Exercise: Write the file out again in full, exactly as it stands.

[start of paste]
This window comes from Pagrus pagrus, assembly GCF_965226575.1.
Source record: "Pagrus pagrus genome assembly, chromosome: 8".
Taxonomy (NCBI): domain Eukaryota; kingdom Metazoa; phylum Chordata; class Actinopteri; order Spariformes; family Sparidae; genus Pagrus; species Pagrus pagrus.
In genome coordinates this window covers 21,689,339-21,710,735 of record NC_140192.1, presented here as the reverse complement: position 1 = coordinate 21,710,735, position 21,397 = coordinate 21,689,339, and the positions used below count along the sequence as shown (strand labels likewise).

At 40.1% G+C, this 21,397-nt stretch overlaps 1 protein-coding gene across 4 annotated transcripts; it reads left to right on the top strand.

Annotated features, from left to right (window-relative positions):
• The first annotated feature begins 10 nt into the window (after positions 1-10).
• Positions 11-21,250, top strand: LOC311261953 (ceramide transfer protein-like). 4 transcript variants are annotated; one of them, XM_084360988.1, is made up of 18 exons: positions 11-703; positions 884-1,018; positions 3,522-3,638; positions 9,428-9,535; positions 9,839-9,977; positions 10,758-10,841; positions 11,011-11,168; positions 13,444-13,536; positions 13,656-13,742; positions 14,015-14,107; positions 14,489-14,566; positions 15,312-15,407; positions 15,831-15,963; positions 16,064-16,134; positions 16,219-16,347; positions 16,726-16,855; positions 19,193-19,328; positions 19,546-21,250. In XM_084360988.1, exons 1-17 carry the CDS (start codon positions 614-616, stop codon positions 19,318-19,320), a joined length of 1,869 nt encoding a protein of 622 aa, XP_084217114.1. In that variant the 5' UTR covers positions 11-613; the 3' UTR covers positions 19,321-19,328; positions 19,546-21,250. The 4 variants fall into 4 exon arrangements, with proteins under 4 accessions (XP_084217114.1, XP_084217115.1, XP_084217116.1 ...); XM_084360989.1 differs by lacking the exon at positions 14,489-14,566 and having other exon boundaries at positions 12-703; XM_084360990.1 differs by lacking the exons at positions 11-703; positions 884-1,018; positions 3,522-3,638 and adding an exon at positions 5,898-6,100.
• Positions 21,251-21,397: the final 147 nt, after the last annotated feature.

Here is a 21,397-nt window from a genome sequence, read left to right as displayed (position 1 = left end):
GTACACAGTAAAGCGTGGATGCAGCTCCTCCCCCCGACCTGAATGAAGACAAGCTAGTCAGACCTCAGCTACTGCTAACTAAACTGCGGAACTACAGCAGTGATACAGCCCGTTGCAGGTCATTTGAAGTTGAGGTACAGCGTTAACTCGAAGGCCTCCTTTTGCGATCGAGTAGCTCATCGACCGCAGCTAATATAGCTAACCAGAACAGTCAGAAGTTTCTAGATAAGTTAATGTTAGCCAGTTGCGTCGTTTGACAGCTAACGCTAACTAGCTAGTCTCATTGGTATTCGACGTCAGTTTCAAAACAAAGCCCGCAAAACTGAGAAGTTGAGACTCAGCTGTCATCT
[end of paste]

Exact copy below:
This window comes from Pagrus pagrus, assembly GCF_965226575.1.
Source record: "Pagrus pagrus genome assembly, chromosome: 8".
Taxonomy (NCBI): domain Eukaryota; kingdom Metazoa; phylum Chordata; class Actinopteri; order Spariformes; family Sparidae; genus Pagrus; species Pagrus pagrus.
In genome coordinates this window covers 21,689,339-21,710,735 of record NC_140192.1, presented here as the reverse complement: position 1 = coordinate 21,710,735, position 21,397 = coordinate 21,689,339, and the positions used below count along the sequence as shown (strand labels likewise).

At 40.1% G+C, this 21,397-nt stretch overlaps 1 protein-coding gene across 4 annotated transcripts; it reads left to right on the top strand.

Annotated features, from left to right (window-relative positions):
• The first annotated feature begins 10 nt into the window (after positions 1-10).
• Positions 11-21,250, top strand: LOC311261953 (ceramide transfer protein-like). 4 transcript variants are annotated; one of them, XM_084360988.1, is made up of 18 exons: positions 11-703; positions 884-1,018; positions 3,522-3,638; positions 9,428-9,535; positions 9,839-9,977; positions 10,758-10,841; positions 11,011-11,168; positions 13,444-13,536; positions 13,656-13,742; positions 14,015-14,107; positions 14,489-14,566; positions 15,312-15,407; positions 15,831-15,963; positions 16,064-16,134; positions 16,219-16,347; positions 16,726-16,855; positions 19,193-19,328; positions 19,546-21,250. In XM_084360988.1, exons 1-17 carry the CDS (start codon positions 614-616, stop codon positions 19,318-19,320), a joined length of 1,869 nt encoding a protein of 622 aa, XP_084217114.1. In that variant the 5' UTR covers positions 11-613; the 3' UTR covers positions 19,321-19,328; positions 19,546-21,250. The 4 variants fall into 4 exon arrangements, with proteins under 4 accessions (XP_084217114.1, XP_084217115.1, XP_084217116.1 ...); XM_084360989.1 differs by lacking the exon at positions 14,489-14,566 and having other exon boundaries at positions 12-703; XM_084360990.1 differs by lacking the exons at positions 11-703; positions 884-1,018; positions 3,522-3,638 and adding an exon at positions 5,898-6,100.
• Positions 21,251-21,397: the final 147 nt, after the last annotated feature.

Here is a 21,397-nt window from a genome sequence, read left to right as displayed (position 1 = left end):
GTACACAGTAAAGCGTGGATGCAGCTCCTCCCCCCGACCTGAATGAAGACAAGCTAGTCAGACCTCAGCTACTGCTAACTAAACTGCGGAACTACAGCAGTGATACAGCCCGTTGCAGGTCATTTGAAGTTGAGGTACAGCGTTAACTCGAAGGCCTCCTTTTGCGATCGAGTAGCTCATCGACCGCAGCTAATATAGCTAACCAGAACAGTCAGAAGTTTCTAGATAAGTTAATGTTAGCCAGTTGCGTCGTTTGACAGCTAACGCTAACTAGCTAGTCTCATTGGTATTCGACGTCAGTTTCAAAACAAAGCCCGCAAAACTGAGAAGTTGAGACTCAGCTGTCATCT